Losing Our Filters

For most of my adult life whatever local political information came to me came through newspapers. A Saturday night ritual was taking a walk to Union Center to get the Sunday papers early. If it wasn’t in the Star-Ledger or the New York Times I wasn’t going to know about it since it probably wasn’t worth knowing. Or so I believed until about five years ago when I woke up. Later this year most of the remaining Star Ledger readers lose their information-crutch and it can only be for the greater good.

Advance Publications is threatening to stop publishing the Star Ledger this year if they don’t receive massive union concessions – massive in this case meaning 55% pay cuts for a start.  That’s not going to happen so, unless they’re bluffing, New Jersey’s largest newspaper (340,778 as officially sold to advertisers though more than 160,000 of that is online) will be gone and with it:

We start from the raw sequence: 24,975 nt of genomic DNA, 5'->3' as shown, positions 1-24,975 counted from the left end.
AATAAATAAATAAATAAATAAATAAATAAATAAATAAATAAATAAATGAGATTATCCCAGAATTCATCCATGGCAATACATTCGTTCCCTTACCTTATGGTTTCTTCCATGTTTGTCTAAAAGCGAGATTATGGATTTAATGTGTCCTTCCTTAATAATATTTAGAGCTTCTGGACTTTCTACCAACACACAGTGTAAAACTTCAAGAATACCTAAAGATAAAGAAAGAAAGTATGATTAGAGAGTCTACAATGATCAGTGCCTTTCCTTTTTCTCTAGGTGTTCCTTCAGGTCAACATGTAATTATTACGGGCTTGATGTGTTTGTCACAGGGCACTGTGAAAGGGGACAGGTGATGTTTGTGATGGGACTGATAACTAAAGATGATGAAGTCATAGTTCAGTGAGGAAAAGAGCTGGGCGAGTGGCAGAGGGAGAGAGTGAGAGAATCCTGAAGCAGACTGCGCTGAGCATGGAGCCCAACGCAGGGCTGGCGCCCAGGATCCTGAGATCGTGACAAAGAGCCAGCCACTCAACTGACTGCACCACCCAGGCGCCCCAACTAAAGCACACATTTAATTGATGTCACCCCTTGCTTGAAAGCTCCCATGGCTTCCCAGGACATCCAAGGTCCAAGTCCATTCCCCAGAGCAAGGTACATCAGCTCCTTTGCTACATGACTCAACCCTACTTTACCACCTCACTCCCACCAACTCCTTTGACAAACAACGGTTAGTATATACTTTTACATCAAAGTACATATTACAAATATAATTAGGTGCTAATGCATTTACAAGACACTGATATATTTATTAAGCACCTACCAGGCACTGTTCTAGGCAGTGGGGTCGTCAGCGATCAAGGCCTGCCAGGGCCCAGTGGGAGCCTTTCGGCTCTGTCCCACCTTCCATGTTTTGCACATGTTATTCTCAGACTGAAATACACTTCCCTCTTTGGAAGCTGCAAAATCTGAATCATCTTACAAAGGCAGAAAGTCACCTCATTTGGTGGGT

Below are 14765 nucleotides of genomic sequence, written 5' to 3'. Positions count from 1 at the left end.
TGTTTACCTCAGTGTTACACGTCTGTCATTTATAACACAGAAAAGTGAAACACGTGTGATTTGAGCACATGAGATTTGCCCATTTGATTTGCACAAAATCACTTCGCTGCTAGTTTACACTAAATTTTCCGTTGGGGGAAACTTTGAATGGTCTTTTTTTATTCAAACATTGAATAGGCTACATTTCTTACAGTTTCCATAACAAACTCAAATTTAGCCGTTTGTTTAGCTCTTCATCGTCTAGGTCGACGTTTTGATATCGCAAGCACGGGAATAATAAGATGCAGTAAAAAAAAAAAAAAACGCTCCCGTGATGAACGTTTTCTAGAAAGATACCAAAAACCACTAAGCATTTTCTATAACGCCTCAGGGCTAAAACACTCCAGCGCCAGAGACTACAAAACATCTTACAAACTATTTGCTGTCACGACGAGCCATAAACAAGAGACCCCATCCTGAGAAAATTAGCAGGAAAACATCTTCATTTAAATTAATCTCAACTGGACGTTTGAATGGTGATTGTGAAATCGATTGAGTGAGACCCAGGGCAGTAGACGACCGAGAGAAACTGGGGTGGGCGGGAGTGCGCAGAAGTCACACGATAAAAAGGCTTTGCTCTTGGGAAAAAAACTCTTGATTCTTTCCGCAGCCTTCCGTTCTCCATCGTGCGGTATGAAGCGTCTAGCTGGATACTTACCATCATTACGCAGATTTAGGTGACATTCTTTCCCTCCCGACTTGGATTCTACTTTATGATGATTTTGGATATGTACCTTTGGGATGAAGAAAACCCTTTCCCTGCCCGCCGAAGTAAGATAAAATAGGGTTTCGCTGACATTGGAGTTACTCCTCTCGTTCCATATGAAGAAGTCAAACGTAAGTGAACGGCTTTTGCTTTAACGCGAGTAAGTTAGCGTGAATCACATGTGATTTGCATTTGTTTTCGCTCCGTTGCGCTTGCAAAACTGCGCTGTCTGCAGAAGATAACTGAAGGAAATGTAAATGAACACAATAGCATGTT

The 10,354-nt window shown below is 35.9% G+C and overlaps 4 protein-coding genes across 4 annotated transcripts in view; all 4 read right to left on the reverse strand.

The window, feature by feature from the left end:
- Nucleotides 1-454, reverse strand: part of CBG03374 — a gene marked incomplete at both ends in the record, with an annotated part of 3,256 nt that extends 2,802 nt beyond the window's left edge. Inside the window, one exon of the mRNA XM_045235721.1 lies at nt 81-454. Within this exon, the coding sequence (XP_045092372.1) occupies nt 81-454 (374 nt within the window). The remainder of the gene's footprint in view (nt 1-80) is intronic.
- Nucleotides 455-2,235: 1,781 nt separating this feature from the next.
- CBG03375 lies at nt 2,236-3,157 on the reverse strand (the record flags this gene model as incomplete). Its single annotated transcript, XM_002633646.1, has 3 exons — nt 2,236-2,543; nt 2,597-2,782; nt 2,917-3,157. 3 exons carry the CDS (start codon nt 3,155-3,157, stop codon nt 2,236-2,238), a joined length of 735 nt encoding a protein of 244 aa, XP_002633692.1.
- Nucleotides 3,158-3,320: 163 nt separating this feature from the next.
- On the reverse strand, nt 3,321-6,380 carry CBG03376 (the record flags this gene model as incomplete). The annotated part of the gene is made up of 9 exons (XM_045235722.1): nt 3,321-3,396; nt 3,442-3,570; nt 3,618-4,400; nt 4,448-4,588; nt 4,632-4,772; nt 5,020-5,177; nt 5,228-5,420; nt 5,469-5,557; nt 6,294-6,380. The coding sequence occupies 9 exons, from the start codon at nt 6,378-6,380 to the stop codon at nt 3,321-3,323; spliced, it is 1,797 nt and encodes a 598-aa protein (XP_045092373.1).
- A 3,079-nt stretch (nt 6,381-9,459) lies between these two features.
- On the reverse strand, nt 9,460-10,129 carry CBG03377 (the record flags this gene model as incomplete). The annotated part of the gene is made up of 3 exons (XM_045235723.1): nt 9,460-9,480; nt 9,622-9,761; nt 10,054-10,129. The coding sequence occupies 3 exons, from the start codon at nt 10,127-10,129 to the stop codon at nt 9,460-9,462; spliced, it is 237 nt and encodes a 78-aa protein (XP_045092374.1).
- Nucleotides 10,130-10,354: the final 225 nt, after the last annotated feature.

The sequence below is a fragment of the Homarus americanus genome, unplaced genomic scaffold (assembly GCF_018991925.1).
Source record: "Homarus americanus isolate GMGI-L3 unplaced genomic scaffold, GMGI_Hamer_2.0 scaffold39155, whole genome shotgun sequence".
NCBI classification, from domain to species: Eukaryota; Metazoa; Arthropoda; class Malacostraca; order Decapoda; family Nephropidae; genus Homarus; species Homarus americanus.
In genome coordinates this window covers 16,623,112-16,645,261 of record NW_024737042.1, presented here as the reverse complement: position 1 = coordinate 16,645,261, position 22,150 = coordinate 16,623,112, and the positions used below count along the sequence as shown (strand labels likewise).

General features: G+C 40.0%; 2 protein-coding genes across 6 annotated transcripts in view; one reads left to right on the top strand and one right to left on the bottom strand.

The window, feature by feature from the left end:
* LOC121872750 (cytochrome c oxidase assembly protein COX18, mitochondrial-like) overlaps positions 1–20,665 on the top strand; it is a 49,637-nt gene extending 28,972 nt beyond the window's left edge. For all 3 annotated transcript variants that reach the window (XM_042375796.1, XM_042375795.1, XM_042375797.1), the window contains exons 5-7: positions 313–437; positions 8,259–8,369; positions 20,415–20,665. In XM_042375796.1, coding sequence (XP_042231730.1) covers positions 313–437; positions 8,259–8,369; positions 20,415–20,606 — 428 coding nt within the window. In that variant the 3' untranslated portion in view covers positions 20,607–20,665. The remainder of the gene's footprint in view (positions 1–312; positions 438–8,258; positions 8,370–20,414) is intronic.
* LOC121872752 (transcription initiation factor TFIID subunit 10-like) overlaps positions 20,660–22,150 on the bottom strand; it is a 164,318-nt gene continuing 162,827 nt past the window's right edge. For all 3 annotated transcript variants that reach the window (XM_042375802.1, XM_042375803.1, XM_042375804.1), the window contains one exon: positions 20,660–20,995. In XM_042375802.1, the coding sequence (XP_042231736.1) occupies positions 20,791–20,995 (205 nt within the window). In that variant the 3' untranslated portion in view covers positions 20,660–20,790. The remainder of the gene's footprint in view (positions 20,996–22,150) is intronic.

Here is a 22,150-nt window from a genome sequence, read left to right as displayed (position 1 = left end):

• Advertiser-driven content (including ‘stories’ in Travel, Living, and Business sections and government bribes masquerading as legal ads)  -75%
  • Sports -10%
  • Data (i.e. Home Sales, TV listings, movie times, box scores) – 5%
  • National News – 5%
  •  Local News –  4.9%
  • Investigative reporting – 0.1%

And even their investigative reporting is derivative of public information for those with inclinations to dig beyond press releases.

Everything that the Star Ledger puts out is available elsewhere in greater quality and quantity.  Without it maybe more will notice.

One response to this post.

  1. Posted by skip3house on July 7, 2013 at 2:18 pm

    0.1 , that much investigative reporting? We have lost our interest in how we are governed, for the bulk of us. Stop Egypt aid? We should stop aid to Congress, etc.


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